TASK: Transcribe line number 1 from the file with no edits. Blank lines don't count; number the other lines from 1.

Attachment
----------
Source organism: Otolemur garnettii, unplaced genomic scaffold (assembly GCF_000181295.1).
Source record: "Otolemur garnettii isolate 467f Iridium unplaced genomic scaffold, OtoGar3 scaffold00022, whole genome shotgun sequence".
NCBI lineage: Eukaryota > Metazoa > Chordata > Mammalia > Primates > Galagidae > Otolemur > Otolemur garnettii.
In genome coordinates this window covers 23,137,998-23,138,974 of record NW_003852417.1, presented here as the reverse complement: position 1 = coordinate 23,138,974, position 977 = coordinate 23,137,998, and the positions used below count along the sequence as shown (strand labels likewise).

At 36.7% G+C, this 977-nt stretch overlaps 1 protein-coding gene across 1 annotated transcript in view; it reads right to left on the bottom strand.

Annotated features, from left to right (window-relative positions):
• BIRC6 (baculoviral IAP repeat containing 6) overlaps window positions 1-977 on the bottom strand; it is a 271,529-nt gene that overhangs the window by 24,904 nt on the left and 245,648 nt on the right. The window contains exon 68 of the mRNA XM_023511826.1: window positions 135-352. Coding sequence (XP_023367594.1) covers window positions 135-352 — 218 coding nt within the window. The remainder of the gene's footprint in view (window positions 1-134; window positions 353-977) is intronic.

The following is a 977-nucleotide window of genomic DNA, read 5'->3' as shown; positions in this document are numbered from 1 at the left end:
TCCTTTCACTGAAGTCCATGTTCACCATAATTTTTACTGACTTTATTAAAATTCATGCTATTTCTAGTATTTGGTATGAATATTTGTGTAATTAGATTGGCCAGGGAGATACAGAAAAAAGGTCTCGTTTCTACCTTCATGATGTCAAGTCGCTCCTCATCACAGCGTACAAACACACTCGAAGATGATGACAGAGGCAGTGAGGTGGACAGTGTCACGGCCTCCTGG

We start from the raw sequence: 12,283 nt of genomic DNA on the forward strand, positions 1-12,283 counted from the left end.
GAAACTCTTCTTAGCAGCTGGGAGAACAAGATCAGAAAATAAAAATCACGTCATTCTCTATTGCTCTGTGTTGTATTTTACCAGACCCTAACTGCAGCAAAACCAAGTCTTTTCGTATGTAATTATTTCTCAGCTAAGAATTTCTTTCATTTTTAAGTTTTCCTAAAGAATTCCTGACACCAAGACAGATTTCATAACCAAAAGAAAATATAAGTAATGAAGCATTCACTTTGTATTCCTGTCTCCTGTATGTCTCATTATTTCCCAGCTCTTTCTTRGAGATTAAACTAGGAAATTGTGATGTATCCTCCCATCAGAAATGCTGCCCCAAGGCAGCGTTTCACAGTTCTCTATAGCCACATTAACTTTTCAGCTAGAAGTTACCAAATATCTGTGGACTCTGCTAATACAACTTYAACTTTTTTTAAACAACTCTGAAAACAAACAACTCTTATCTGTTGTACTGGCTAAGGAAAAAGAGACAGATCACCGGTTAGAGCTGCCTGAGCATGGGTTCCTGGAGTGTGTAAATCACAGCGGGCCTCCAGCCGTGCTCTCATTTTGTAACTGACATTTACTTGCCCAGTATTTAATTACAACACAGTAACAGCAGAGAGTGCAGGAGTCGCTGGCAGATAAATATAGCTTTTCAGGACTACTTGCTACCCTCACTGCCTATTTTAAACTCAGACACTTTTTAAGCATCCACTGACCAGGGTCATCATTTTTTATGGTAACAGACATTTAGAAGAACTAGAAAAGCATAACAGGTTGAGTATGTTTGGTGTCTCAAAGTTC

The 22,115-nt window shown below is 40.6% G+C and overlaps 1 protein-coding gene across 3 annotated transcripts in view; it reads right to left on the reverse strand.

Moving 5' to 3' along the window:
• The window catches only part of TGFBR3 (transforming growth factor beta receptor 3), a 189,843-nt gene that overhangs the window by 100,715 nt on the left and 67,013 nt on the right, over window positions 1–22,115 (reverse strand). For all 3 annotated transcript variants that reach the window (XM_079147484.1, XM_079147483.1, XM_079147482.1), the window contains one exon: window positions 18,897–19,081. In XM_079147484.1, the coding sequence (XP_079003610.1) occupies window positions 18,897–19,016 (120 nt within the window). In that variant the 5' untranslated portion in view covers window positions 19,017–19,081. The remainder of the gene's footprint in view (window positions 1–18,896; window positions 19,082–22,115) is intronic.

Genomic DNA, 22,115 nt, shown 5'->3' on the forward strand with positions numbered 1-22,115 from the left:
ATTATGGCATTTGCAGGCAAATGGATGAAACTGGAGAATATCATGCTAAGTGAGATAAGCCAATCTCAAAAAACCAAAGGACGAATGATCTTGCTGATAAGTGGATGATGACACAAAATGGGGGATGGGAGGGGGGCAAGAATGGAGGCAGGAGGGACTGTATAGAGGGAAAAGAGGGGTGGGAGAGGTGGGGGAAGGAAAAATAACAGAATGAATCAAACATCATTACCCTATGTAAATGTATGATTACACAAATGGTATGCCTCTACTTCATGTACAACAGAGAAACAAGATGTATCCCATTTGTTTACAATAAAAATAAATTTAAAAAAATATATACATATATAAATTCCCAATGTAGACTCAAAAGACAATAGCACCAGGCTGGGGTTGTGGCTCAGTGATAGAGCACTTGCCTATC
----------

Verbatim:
Source organism: Otolemur garnettii, unplaced genomic scaffold (assembly GCF_000181295.1).